Slick tyres are pumped hard to reduce rolling resistance. Brakes are adjusted, or at times even disconnected, to reduce friction. Cracks between body panels and windows are taped up to reduce air resistance. Sometimes they even remove the wing mirrors.
For carmakers, preparing for compulsory fuel efficiency and emissions tests has become a race in its own right, as they set out to make themselves look as clean and as frugal as possible.
"It's lots and lots of small tweaks," according to Greg Archer, clean vehicles manager with pressure group Transport & Environment.
"And they all add up."
All cars sold in the European Union go through official tests that measure fuel consumption and emissions of harmful emissions such as carbon dioxide (CO2) or nitrogen oxides (NOx).
The data is used by:
- regulators who are forever tightening their criteria
- governments for vehicle and road tax purposes
- consumers eager to figure out how thirsty and how dirty their cars really are
In reality, however, the data is seriously and increasingly misleading, largely because the carmakers are getting better and better at manipulating the tests, according to a report by Transport & Environment.
"Consequently, there is a growing gap between what drivers achieve and what the tests really say about fuel economy and emissions," Mr Archer observes.
According to the official figures, average CO2 emissions from cars in the European Union fell from about 180g/km to less than 150g/km between 2001 and 2011. By comparison, real-world emissions fell from more than 190g/km to about 180g/km, according to data that German motorists fed into a comprehensive study by the International Council on Clean Transportation, cited by Transport & Environment.
"The gap between the real-world and official figures has been growing, year by year," said Mr Archer, pointing to how the 7% spread in 2001 increased to a 23% spread by 2011.
"Carmakers are misleading their customers by promoting fuel efficiency figures that they know will not be achieved."
Monique Goyens, director general of European consumer organisation BEUC, agrees.
"Car owners are misled about the benefits they can expect when buying an efficient vehicle today," she says. "Fuel consumption reductions achieved in laboratory conditions are not translated into monetary benefits for drivers."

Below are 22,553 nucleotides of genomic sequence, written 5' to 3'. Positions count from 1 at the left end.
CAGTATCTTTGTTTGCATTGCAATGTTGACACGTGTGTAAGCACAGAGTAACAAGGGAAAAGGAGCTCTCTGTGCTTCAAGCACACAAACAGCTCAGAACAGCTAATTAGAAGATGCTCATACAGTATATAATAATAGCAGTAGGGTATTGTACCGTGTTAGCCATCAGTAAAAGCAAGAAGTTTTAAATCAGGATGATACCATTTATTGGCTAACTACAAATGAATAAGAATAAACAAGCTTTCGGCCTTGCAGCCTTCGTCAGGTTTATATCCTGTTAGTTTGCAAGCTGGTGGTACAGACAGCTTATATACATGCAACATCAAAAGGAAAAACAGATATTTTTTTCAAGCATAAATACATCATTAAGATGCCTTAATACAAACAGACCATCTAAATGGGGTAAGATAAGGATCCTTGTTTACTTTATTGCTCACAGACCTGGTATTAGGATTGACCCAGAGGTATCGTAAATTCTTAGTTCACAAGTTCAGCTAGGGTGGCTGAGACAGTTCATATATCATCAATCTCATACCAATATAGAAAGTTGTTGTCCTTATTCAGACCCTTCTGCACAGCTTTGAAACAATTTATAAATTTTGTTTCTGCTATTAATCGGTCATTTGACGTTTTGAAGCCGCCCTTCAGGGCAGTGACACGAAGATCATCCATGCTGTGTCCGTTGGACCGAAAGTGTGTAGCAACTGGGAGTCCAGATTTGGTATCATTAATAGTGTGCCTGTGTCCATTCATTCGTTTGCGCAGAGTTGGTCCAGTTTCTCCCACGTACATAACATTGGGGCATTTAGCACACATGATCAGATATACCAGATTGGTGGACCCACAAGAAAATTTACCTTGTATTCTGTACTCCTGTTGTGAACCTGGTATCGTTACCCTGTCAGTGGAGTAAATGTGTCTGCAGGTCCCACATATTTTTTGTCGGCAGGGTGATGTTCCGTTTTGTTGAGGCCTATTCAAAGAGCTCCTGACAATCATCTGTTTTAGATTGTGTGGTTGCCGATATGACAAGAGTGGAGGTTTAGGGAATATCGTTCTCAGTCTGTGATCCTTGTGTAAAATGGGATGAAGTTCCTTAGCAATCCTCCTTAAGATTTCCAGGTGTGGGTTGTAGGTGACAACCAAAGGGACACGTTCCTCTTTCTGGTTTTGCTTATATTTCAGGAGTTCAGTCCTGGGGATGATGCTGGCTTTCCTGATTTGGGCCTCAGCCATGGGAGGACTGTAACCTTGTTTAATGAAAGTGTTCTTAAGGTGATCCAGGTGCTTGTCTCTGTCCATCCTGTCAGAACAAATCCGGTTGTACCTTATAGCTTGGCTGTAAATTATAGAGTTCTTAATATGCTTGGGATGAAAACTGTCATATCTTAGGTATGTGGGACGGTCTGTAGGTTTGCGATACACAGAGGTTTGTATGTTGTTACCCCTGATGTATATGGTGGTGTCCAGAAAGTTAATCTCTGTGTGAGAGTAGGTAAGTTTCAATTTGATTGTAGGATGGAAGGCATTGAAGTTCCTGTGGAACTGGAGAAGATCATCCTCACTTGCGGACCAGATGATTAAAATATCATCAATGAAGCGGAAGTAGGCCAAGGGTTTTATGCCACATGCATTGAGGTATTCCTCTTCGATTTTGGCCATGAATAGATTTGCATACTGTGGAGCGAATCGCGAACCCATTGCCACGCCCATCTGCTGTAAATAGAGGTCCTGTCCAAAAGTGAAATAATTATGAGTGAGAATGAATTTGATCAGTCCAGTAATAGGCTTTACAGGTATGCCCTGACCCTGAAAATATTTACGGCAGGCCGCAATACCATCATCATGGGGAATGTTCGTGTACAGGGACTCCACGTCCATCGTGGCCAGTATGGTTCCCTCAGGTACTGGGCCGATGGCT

But both motoring industry organisations and government bodies say the current system works as it provides an indication of different cars' fuel economy, which enables consumers to make comparisons and thus educated choices.
The book of tricks available to carmakers during the tests includes techniques such as:
- disconnecting the alternator, thus no energy is used to recharge the battery during the test
- the use of special lubricants that are not used in production cars, in order to reduce friction
- turning off all electrical gadgets such as the air-conditioning or the radio
And the tricks are widely used, according to Mr Archer.
"They didn't used to manipulate the tests, but they do now," he says.
"We're in a competitive situation, where carmakers compete to get the most favourable results in the tests."
There is no evidence that carmakers are breaking any formal rules, Transport & Environment points out. "But they don't need to," it says. "The current test procedures are so lax there is ample opportunity to massage the test results."
Indeed, under the New European Driving Cycle system, manufacturers are free to declare CO2 test results that are 4% below the measured results.
"We'll need to close these loopholes," says Mr Archer.
Transport & Environment's claim raises questions about the motor industry's assertion that modern cars are much more frugal and cleaner than cars made in the recent past.
Last year, for instance, UK industry body SMMT said "average UK new car CO2 emissions stood at 138.1g/km in 2011, down 4.2% on 2010". Its latest figures will be released on Wednesday.
Boasts such as this one exaggerate the actual improvements made, according to Transport & Environment.
"About half the official improvements in fuel efficiency during the last decade results from efforts made by carmakers during testing, rather than from real-life improvements," Mr Archer says.
In reality, some models emit 50% more CO2 than the official figures claim, while others emit some 15% more than claimed. They also use more fuel, as noted by many a motoring journalist.
"We're starting to see parts of the specialist motoring press trying to produce reliable data," says Mr Archer.
The magazine What Car?, for instance, carried out its own tests and found that fuel economy figures produced by the government are routinely too optimistic.
To Mr Archer, it is obvious that the current test is "outdated, with lax procedures".
A new test, called the World Light Duty Test Cycle (WLTC), is under development and has been scheduled for introduction in 2016, though the motor industry is lobbying for its introduction to be delayed until 2021.
Once the new test comes into effect, it will become clear that carmakers no longer meet the regulatory targets set for them.
The targets were set on the basis of the old test, however, so "the regulatory targets should be changed to reflect the new test", Mr Archer insists.
On paper, this would seem like a relaxing of the rules, which could prove politically controversial.
Though in practice, Mr Archer points out, it would merely be a reflection of what is actually happening, rather than the current inaccurate indication.
You can follow Jorn Madslien's coverage of the motor industry on Twitter @jornmadslien.